Gonzalo Calzada’s movie Luisa, in which Leonor Manso plays the title role, is a rather interesting character in the nature of loss and loneliness, of fear and desolation in the big city.
After thirty years performing administrative tasks at the offices of a posh private cemetery, Luisa sees her whole life crumble down when she is fired, one year away from retirement. Severance payment? None. Only unfulfilled promises.
Further compounding her desperate situation, the other odd job she had performing for twenty years — household aid for an ageing showbiz star on the brink of retirement in all her glory — has decided to move to a rural estate, in search of the peace and quiet which the glamour of stardom had denied her. Former revue star Ethel Rojo plays the role to perfection, being acalque of her apparent real self.
Doubly unemployed, Luisa’s misery reaches unconsolable proportions when Tino, her beloved cat, dies unexpectedly in the middle of a stormy night.
Luisa, who a long time ago had suffered a personal loss, now finds herself truly alone, unemployed, catless, and an obsession develops in her frail mind: giving the deceased feline proper burial.
Rocío Azuaga’s script is intelligent in that it sticks to classical metaphors and allusions, instead of going for contrived and presumably more artistic detours. Just one example: having worked at a private cemetery where, due to the previous owner’s kindness, her own folk are buried, Luisa has neither the means nor the help to — like a latter-day Antigone — give proper burial to her last beloved departed. Luisa carefully, lovingly wraps the dead cat in polystyrene and puts him in a red shoe box. Red, a bright colour that makes a sharp contrast with Luisa’s permanent sartorial style: a formal two-piece suit, black shoes, her brown hair in a bun.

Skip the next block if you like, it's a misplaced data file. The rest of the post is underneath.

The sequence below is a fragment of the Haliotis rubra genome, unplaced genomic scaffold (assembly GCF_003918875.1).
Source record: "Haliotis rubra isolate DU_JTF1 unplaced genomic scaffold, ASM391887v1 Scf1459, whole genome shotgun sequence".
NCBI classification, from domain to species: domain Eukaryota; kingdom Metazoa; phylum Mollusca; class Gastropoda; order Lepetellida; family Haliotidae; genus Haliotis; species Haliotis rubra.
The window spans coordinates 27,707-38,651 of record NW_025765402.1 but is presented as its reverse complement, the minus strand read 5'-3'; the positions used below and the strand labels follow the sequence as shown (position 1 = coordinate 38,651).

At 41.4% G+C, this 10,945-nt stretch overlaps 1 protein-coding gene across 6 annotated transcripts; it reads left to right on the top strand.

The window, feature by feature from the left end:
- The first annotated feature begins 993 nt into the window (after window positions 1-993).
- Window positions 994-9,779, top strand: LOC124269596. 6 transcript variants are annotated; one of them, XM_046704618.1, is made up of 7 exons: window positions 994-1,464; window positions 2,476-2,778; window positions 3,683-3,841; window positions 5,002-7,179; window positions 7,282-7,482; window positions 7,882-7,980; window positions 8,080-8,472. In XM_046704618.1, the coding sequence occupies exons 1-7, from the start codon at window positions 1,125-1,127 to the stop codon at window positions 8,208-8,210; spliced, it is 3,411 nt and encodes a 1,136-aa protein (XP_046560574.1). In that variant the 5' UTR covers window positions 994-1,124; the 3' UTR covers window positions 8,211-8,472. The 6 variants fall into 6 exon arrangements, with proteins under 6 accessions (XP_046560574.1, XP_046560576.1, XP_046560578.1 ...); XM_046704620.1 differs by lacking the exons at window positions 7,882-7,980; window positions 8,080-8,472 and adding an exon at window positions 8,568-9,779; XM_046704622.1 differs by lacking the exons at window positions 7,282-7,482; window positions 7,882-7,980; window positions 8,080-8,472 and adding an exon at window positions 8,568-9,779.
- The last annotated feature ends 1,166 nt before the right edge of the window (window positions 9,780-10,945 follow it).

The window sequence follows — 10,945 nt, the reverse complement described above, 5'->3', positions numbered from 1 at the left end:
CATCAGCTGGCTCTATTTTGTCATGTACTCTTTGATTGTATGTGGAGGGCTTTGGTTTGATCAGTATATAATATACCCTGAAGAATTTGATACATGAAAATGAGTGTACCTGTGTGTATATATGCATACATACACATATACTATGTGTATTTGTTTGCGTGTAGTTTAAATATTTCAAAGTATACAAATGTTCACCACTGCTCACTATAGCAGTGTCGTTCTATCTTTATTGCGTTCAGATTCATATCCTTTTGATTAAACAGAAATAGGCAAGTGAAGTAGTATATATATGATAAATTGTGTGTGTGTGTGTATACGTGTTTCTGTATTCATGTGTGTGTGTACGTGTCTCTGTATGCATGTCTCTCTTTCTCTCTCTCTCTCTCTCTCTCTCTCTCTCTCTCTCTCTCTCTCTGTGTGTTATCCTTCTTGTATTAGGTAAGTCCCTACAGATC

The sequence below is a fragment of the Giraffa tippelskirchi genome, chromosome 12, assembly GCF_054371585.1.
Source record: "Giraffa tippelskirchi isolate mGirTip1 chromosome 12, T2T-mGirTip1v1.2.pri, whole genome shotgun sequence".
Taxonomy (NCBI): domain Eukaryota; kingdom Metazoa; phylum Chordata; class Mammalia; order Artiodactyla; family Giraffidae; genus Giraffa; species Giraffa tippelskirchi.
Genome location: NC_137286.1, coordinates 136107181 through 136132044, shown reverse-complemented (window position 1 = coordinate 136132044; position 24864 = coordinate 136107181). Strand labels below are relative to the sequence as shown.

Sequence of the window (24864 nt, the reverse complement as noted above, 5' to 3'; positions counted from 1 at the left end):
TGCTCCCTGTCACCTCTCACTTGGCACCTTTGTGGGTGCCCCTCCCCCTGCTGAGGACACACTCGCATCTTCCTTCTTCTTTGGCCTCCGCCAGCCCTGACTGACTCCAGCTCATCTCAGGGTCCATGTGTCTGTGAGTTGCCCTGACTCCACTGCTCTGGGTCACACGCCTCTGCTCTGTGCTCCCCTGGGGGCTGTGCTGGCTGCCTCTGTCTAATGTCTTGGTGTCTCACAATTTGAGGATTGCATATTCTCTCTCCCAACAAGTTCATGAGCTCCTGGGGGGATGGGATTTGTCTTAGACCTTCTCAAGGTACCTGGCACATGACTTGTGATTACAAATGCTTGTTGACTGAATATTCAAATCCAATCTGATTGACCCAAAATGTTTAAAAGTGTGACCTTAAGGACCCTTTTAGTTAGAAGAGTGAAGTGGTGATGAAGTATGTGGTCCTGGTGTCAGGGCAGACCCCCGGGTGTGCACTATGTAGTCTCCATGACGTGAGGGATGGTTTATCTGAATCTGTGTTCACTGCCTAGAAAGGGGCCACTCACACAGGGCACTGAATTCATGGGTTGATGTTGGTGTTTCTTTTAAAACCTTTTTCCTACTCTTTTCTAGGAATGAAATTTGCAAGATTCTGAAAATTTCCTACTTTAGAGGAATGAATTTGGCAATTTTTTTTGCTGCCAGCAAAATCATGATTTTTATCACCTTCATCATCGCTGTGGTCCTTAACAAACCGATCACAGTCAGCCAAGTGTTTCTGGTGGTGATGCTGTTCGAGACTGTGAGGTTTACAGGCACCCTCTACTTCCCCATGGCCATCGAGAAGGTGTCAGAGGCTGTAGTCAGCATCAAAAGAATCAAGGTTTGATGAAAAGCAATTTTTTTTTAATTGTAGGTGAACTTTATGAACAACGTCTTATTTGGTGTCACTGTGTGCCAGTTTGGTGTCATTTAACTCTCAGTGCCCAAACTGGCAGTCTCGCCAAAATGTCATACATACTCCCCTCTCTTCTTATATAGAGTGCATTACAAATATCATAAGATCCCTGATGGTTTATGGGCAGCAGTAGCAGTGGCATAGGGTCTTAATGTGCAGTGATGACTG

About two thirds of Luisa, the movie, make for an engaging portrait of desolation in a cruel world that won’t listen. Luisa’s sudden descent into urban hell is movingly depicted by Manso, who goes all the range from seemingly unbreakable woman (in spite of her personal losses), to a fragile human being that falls into a dark abyss, with no light at the end of the tunnel.
But it is a tunnel, a world unknown to her, that eventually becomes the turning point in Luisa’s perambulations. Here’s another deceivingly simple narrative device, the contrast between the underworld and the superficial, unquestioned life above ground.
Paradoxically enough, it is this vehement respect for formal narrative that eventually becomes Luisa’s weak point. There’s a moment in the film in which things start to become predictable, however comforting for the audience.
But Manso’s extraordinary range of acting skills maintains the film’s balance, her face and her demeanour the embodiment of solitude and despair.
As far as mood and narrative style goes, Luisa may be compared to the superb Spanish production Solas (1999), by Benito Zambrano. Solas, winner of many accolades and well-deserved awards, including the Argentine Film Critics’ Association Prize for Best Picture, never deviates from the narratology dictum that, in the case of drama, despair goes in crescendo and a) reaches a tragical conclusion; or b) the scenario gradually changes until the characters achieve a fulfilling epiphany of sorts.
Luisa inevitably goes for one of the two, but it is not the author’s choice of dénouementthat matters here, but rather Ms. Manso’s extraordinary range of acting resources that give the movie a sense of completion.